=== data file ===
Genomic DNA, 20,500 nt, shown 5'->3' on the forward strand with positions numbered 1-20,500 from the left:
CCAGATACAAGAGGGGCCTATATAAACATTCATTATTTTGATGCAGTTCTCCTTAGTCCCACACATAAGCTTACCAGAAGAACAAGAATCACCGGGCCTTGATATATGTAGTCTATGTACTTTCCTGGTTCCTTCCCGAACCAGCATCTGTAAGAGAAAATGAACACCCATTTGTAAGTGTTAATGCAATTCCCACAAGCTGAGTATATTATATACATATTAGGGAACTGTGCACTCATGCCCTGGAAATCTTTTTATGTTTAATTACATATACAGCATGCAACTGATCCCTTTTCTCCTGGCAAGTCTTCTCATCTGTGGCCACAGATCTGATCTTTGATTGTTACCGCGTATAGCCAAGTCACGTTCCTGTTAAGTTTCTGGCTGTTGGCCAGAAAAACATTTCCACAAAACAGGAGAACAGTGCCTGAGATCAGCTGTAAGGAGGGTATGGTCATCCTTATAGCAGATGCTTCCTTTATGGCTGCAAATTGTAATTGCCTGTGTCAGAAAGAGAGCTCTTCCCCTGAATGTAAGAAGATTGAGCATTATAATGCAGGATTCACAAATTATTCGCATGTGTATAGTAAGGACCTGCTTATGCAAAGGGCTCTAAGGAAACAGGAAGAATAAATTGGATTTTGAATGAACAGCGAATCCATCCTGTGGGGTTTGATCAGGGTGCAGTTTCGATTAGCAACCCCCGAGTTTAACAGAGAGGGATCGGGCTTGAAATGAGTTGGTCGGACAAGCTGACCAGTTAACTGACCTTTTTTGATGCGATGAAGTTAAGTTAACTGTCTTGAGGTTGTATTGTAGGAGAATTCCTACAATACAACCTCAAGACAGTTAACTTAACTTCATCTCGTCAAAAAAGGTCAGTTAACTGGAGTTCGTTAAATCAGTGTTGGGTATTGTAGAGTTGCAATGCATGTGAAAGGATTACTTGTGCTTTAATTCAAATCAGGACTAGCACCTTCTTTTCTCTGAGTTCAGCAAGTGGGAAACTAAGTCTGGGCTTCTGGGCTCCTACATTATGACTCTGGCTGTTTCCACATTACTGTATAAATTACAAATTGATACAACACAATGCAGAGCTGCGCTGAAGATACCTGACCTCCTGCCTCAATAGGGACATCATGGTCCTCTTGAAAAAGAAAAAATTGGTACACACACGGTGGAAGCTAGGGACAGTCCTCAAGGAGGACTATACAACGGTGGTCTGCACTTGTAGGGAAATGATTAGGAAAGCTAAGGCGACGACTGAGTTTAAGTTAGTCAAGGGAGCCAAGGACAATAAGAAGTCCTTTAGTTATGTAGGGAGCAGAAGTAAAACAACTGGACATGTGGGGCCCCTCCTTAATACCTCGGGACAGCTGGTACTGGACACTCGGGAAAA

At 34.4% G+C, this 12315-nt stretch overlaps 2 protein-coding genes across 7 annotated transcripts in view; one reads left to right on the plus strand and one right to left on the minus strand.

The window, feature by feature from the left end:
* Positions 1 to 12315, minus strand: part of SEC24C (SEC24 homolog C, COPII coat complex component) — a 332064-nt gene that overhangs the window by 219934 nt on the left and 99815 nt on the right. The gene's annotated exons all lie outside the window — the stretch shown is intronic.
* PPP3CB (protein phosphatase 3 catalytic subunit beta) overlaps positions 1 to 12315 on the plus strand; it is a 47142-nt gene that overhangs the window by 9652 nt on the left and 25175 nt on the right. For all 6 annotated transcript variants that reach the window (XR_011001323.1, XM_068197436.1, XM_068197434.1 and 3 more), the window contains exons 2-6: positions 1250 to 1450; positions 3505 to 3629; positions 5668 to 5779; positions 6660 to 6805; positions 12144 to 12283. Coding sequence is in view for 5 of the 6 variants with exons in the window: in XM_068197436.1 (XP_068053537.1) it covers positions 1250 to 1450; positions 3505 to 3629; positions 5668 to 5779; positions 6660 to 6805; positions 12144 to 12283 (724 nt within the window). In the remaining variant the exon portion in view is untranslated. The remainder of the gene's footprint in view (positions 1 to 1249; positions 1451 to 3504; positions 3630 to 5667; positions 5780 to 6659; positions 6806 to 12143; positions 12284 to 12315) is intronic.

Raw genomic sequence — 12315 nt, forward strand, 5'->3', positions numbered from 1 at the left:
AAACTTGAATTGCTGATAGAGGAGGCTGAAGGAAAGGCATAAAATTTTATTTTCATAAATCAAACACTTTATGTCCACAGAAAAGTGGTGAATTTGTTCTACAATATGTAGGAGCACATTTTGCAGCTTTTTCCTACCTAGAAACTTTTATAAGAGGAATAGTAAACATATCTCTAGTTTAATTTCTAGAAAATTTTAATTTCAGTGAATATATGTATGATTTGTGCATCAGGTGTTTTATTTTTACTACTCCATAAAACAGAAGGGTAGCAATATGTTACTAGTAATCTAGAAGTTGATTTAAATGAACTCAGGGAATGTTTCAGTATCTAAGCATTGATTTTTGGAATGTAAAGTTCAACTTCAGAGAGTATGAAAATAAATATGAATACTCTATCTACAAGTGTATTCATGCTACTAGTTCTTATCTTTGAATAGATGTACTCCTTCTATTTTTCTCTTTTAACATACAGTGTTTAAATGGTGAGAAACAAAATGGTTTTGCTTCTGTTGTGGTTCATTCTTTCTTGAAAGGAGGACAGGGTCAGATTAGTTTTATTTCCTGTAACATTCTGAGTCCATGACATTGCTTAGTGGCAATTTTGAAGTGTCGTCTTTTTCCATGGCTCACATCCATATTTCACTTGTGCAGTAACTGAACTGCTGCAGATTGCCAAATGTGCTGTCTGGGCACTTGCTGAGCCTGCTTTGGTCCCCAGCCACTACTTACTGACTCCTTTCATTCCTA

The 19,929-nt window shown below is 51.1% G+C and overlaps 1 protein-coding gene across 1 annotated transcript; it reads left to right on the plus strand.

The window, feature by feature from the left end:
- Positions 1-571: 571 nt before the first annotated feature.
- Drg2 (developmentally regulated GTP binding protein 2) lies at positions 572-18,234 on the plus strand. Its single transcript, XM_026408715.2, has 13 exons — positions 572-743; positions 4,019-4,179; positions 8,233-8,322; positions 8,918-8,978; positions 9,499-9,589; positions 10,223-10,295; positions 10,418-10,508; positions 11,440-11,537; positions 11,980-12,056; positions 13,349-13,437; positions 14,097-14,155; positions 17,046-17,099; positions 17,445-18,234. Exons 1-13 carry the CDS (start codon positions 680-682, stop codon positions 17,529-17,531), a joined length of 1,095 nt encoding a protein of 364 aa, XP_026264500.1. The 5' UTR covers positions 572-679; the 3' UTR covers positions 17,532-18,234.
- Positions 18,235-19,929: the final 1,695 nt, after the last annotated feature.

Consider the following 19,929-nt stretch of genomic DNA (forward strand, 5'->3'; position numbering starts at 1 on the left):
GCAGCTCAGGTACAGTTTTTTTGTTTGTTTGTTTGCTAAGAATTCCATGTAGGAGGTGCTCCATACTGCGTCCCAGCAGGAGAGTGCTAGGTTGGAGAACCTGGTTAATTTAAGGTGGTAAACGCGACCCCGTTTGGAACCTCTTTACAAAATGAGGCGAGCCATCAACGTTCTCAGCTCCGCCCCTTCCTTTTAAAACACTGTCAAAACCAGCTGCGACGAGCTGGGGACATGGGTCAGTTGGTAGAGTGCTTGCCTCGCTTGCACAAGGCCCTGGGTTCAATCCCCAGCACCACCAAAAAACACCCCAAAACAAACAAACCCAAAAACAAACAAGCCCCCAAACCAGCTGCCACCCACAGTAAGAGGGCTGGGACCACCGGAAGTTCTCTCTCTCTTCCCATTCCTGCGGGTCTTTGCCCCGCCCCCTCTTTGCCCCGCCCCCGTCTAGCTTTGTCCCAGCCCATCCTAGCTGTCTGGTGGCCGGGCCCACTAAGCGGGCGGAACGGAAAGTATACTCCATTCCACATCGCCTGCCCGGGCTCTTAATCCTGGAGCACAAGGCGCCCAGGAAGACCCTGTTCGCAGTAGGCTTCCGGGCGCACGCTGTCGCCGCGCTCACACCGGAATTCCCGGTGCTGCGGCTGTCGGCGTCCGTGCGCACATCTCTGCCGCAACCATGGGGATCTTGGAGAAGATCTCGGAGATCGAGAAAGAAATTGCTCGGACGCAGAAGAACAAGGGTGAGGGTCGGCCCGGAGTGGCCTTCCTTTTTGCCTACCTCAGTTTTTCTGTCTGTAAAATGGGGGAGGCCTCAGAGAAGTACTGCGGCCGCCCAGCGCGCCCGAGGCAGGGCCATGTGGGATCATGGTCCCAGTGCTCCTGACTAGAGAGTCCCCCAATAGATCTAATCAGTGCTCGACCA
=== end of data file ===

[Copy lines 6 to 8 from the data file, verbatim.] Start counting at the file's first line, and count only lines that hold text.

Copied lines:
* PPP3CB (protein phosphatase 3 catalytic subunit beta) overlaps positions 1 to 12315 on the plus strand; it is a 47142-nt gene that overhangs the window by 9652 nt on the left and 25175 nt on the right. For all 6 annotated transcript variants that reach the window (XR_011001323.1, XM_068197436.1, XM_068197434.1 and 3 more), the window contains exons 2-6: positions 1250 to 1450; positions 3505 to 3629; positions 5668 to 5779; positions 6660 to 6805; positions 12144 to 12283. Coding sequence is in view for 5 of the 6 variants with exons in the window: in XM_068197436.1 (XP_068053537.1) it covers positions 1250 to 1450; positions 3505 to 3629; positions 5668 to 5779; positions 6660 to 6805; positions 12144 to 12283 (724 nt within the window). In the remaining variant the exon portion in view is untranslated. The remainder of the gene's footprint in view (positions 1 to 1249; positions 1451 to 3504; positions 3630 to 5667; positions 5780 to 6659; positions 6806 to 12143; positions 12284 to 12315) is intronic.

Raw genomic sequence — 12315 nt, forward strand, 5'->3', positions numbered from 1 at the left:
AAACTTGAATTGCTGATAGAGGAGGCTGAAGGAAAGGCATAAAATTTTATTTTCATAAATCAAACACTTTATGTCCACAGAAAAGTGGTGAATTTGTTCTACAATATGTAGGAGCACATTTTGCAGCTTTTTCCTACCTAGAAACTTTTATAAGAGGAATAGTAAACATATCTCTAGTTTAATTTCTAGAAAATTTTAATTTCAGTGAATATATGTATGATTTGTGCATCAGGTGTTTTATTTTTACTACTCCATAAAACAGAAGGGTAGCAATATGTTACTAGTAATCTAGAAGTTGATTTAAATGAACTCAGGGAATGTTTCAGTATCTAAGCATTGATTTTTGGAATGTAAAGTTCAACTTCAGAGAGTATGAAAATAAATATGAATACTCTATCTACAAGTGTATTCATGCTACTAGTTCTTATCTTTGAATAGATGTACTCCTTCTATTTTTCTCTTTTAACATACAGTGTTTAAATGGTGAGAAACAAAATGGTTTTGCTTCTGTTGTGGTTCATTCTTTCTTGAAAGGAGGACAGGGTCAGATTAGTTTTATTTCCTGTAACATTCTGAGTCCATGACATTGCTTAGTGGCAATTTTGAAGTGTCGTCTTTTTCCATGGCTCACATCCATATTTCACTTGTGCAGTAACTGAACTGCTGCAGATTGCCAAATGTGCTGTCTGGGCACTTGCTGAGCCTGCTTTGGTCCCCAGCCACTACTTACTGACTCCTTTCATTCCTA